Karimov has also pursued a relentless policy of Uzbek nationalism, seeking to distance the nation from Russia and denying a role for Tajik (once the most common language in towns like Samarkand) as a minority language.  One of his more striking reforms was to change the spelling of the Uzbek language from the Cyrillic to the Latin alphabet.  Notwithstanding this anti Russian policy Russian remains widely spoken and connections to Russia at an economic and social level remain close with many Uzbeks choosing to work in Russia as guest workers and some emigrating there.

In foreign policy Karimov has pursued an erratic course.  At times he has tilted towards the US, hosting a US military base and involving himself in anti-Russian regional groupings such as GUUAM (“Georgia, Ukraine, Uzbekistan, Azerbaijan and Moldova”).  However in 2005, after his brutal suppression of protests in the town of Andijan, which provoked protests from the US, Karimov appeared to switch alliances, tilting towards Russia and China.  The US base was closed and Uzbekistan essentially quit GUUAM, and is now a member of the Russian and Chinese led Shanghai Cooperation Organisation instead.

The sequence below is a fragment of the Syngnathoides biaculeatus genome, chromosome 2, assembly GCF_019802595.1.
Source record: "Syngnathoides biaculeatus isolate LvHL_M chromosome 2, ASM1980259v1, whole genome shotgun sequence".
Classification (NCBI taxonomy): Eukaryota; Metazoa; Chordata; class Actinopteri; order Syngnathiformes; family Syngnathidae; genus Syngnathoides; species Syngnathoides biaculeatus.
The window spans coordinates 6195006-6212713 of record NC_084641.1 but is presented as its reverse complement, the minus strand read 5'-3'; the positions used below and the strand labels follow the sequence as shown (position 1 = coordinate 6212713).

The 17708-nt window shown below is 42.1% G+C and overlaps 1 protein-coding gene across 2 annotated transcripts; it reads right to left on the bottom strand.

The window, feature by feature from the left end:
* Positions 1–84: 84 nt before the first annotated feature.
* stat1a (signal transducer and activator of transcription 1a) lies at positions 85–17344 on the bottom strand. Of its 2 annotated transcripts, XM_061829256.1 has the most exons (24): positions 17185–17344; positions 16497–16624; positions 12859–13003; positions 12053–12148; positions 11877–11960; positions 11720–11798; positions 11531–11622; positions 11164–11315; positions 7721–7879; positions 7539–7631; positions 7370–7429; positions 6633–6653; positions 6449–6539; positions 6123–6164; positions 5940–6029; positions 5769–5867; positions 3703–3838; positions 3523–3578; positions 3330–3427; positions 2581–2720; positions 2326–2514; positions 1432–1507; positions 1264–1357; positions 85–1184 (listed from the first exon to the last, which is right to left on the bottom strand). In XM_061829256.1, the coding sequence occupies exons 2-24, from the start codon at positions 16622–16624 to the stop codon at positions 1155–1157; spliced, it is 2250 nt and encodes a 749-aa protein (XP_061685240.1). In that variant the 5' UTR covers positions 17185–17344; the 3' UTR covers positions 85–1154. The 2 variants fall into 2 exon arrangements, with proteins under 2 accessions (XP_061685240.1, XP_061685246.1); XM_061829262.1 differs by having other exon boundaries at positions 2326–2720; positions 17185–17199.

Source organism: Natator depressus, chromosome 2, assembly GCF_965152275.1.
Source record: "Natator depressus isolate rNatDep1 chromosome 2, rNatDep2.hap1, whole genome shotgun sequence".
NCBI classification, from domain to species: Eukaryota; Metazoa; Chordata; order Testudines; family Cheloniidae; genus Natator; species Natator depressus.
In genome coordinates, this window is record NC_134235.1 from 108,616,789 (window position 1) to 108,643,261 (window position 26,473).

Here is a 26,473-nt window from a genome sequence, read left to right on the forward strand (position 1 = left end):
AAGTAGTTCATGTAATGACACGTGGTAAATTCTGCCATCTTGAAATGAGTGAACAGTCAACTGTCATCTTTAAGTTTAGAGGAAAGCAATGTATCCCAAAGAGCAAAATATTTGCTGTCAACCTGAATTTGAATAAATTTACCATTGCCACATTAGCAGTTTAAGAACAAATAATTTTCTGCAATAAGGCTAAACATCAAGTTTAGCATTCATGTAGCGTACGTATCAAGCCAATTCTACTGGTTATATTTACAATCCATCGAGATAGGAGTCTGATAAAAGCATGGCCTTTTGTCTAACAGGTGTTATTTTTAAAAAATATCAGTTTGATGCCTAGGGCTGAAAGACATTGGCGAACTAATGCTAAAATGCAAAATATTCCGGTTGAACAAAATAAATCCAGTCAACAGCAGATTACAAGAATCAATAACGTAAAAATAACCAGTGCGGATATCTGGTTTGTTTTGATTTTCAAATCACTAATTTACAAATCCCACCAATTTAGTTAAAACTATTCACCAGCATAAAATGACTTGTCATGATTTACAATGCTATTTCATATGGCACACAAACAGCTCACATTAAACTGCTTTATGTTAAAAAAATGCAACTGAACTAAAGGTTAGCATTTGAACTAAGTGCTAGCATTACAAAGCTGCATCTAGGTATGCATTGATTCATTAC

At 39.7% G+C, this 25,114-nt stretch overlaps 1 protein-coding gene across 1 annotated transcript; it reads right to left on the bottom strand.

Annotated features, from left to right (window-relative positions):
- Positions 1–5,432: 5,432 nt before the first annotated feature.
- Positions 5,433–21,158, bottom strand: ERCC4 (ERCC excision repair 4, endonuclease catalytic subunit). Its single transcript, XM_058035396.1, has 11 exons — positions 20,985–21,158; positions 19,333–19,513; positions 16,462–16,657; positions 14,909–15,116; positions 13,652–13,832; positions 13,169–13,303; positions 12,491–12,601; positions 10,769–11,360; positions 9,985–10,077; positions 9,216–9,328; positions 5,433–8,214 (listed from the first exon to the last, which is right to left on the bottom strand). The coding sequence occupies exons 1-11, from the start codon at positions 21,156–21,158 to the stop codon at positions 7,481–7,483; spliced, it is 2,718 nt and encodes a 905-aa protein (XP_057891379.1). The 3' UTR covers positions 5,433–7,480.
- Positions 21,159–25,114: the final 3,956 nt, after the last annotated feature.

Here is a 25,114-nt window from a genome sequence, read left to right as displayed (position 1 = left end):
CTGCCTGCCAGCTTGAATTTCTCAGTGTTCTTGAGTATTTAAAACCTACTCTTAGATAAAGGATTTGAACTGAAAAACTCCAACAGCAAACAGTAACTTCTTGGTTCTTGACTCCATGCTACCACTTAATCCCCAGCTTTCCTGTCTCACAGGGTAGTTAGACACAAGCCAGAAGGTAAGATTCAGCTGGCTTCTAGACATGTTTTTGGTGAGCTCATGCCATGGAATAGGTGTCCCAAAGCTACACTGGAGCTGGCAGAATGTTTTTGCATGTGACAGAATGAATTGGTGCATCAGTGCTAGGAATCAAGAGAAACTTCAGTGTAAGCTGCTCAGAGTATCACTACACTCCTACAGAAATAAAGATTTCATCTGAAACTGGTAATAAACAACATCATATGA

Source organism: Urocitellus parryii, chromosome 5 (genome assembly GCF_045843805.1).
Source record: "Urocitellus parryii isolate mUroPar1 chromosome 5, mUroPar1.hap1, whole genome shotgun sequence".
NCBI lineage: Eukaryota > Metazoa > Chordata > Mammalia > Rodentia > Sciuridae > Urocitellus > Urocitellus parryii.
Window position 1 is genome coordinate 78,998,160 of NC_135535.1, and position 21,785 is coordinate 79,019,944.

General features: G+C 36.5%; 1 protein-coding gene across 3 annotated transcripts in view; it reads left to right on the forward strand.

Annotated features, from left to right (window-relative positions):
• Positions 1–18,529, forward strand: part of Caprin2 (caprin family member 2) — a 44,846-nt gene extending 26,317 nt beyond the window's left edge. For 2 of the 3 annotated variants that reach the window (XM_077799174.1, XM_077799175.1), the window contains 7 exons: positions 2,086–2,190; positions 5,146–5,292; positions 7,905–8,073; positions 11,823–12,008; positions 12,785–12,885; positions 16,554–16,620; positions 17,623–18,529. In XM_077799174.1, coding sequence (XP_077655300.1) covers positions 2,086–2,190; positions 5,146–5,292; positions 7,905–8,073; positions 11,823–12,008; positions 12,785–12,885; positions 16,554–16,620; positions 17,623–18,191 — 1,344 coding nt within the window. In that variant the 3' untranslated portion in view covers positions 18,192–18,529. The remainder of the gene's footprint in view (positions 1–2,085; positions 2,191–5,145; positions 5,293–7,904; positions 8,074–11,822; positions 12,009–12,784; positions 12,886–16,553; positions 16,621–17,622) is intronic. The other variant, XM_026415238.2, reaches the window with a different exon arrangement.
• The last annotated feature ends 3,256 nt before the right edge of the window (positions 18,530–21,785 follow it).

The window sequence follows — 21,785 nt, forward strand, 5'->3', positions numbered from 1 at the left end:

Karimov has never however fully committed to Russia and China.  Uzbekistan remains outside the Russian led Eurasian Union.  Though it briefly participated in the Russian led security organisation the Collective Security Treaty Organisation, it soon quit.  There have been persistent rumours that one reason Karimov has held aloof from these organisations is because of his feelings of jealousy towards Kazakhstan’s leader, Nursultan Nazarbayev, whom Moscow tends to look on as its chief ally in the region.

The Russians will be watching the situation in Uzbekistan in light of Karimov’s illness closely.  Whilst for the moment the situation in Uzbekistan is stable, they will be concerned that it remain that way.  For the Russians instability in Central Asia leading to Jihadi groups led by Al-Qaeda getting a foothold there is a nightmare, and one which they will work to prevent at all costs.